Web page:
Biology Students Recognized at 2015 CPUB Conference

Posted on 4/30/2015 2:50:46 PM

Five undergraduate and graduate students representing the Department of Biology received awards at the 2015 Commonwealth of Pennsylvania University Biologists (CPUB) Conference held at Indiana University of Pennsylvania on April 11, 2015. Students attending the 14 Pennsylvania State System of Higher Education universities are eligible to compete for platform presentation awards and poster presentation awards at the annual CPUB Conference.

David Ampofo is a senior in the Widzowski Lab majoring in psychology and biology who became interested in his research topic, the interactive effects of neurotransmitter signaling and rodent pup handling on maternal care behavior and subsequent responses to stress in the pups, based on readings in his classes and discussions with faculty. Ampofo is excited about having a career in psychology and neuroscience research and will pursue his interest in a doctoral program at the University of Maryland in fall 2015.

Victoria Stone is a middle-level education major who plans to teach science to students in grades 4–8. She used survey research to assess the knowledge of undergraduate students to inform curriculum review with her project on the Pennsylvania Academic Standards and toxicology. Stone presented lessons for elementary school students on human health and toxicology at the 2014 Pennsylvania Science Teachers Association Conference.

Nicole Robinson is a junior majoring in natural science. She became interested in studying early arboreal mammals from the Jurassic of China after taking the Advanced Human Anatomy course with Shundong Bi. Robinson plans to attend graduate school to study human evolution using comparative and functional anatomy.

Natalie Verbanes is a senior in the Ruby Lab majoring in biology/pre-vet. Her project in the lab centers around the effects of caffeine on circadian rhythm regulation. She presented her research at the Society for Neuroscience annual meeting, a particularly noteworthy achievement for an undergraduate student. Since joining the lab, Verbanes has developed a keen interest in the neuroscience of circadian rhythms and has shifted her focus from veterinary medicine toward graduate studies in the circadian field.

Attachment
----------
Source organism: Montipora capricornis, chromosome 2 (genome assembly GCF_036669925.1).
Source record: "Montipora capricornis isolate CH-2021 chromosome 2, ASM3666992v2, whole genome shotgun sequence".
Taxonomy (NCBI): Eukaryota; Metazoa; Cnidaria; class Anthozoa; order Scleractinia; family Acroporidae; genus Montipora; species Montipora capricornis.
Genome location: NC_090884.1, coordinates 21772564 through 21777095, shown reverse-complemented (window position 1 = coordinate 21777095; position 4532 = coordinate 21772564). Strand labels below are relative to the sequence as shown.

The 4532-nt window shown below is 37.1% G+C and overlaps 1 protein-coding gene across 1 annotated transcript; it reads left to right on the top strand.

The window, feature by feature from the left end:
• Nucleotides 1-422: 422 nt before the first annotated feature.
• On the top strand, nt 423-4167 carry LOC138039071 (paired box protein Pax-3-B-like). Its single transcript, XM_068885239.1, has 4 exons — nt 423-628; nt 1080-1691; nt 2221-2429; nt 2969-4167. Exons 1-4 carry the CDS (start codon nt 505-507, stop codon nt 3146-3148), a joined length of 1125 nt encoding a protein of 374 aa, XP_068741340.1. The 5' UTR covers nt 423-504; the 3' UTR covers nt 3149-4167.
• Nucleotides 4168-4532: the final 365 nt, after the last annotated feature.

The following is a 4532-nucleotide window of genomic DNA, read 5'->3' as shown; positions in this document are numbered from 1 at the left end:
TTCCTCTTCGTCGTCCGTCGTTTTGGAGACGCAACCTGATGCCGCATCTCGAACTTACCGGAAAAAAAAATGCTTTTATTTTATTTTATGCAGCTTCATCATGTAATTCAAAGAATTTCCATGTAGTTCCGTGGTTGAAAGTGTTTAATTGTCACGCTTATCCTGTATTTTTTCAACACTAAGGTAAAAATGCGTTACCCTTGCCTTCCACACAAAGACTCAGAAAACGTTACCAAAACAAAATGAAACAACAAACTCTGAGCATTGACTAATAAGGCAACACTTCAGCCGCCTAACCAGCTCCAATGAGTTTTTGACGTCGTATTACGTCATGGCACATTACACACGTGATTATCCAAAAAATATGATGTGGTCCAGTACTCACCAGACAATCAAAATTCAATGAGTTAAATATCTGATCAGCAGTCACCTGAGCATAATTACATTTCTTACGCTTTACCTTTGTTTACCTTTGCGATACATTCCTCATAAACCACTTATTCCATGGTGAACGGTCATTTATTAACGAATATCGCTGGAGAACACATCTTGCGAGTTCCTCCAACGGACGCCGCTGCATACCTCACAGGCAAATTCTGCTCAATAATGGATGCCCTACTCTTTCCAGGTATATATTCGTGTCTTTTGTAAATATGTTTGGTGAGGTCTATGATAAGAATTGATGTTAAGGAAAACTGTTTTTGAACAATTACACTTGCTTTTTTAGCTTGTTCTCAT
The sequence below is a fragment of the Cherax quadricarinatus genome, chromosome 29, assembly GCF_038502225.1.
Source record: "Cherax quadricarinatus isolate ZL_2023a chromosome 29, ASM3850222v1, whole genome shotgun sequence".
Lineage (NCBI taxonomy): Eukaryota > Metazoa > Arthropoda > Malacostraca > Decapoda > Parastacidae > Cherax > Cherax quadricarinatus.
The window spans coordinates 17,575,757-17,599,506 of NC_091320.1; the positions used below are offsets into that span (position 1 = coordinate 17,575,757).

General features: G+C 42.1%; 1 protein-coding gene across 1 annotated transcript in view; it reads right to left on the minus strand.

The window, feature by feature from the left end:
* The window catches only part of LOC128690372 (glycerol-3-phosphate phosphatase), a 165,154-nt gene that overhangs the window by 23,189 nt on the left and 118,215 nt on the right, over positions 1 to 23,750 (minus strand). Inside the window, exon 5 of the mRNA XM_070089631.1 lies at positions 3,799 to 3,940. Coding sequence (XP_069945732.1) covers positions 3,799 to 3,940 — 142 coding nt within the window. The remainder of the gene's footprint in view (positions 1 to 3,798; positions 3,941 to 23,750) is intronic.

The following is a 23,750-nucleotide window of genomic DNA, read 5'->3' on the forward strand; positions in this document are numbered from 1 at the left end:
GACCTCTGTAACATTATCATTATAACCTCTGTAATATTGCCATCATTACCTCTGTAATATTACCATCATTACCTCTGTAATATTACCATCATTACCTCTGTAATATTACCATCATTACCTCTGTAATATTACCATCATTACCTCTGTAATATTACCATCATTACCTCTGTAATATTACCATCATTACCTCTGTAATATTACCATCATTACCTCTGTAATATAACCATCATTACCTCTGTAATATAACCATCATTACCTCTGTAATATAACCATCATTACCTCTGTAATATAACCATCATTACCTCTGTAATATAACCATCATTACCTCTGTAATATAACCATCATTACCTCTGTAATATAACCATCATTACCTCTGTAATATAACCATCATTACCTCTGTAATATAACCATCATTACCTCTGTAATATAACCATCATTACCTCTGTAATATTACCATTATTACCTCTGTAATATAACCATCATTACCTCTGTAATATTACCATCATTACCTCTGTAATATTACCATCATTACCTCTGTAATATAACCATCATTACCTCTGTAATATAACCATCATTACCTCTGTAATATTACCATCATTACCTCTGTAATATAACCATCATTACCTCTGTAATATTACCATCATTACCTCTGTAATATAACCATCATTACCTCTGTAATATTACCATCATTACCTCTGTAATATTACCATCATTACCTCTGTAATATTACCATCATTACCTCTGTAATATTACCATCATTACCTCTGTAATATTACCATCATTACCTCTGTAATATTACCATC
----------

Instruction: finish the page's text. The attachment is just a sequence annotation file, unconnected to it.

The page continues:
Alexander Hess is a graduate student in the Townsend Lab, and his thesis research centers around the ecology and evolution of congeneric salamander assemblages. Hess is currently studying resource partitioning and character displacement in aquatic/terrestrial Desmognathus assemblages in Pennsylvania and terrestrial/arboreal Bolitoglossa assemblages in Honduras.

 Congratulations to the students and their research advisors.

Bio Students

David Ampofo - First Place: Undergraduate Poster Presentation - Cellular and Molecular Biology
“Are there interactive effects of maternal 5-HT2C inhibition and mouse pup handling on maternal care behavior?”
Daniel Widzowski - Research Advisor 

Victoria Stone - First Place: Undergraduate Platform Presentation - Biology Education
“Human Health and Toxicology – Determining Educational Outreach Needs for School-age Students”
Anne Simmons – Research Advisor

Nicole Robinson – Second Place: Undergraduate Poster Presentation - Ecology, Evolution, and Organismal Biology
“Lifestyle of Earliest Arboreal mammal (Arboroharamiya jenkinsi) from the Jurassic of China”
Shundong Bi – Research Advisor 

Natalie Verbanes - Second Place: Undergraduate Poster Presentation - Cellular and Molecular Biology
“Caffeine potentiates circadian photic phase-resetting and delays light-entrained onset in mice”
Christina Ruby - Research Advisor 

Alex Hess

Alex Hess – Second Place: Graduate Platform Presentation - Ecology, Evolution, and Organismal Biology
“A phylogenetic approach reveals a case of cryptic sympatry in lowland salamanders of the subgenus Nanortiton (Plethodontidae: Bolitoglossa) from Honduras”
Josiah Townsend – Research Advisor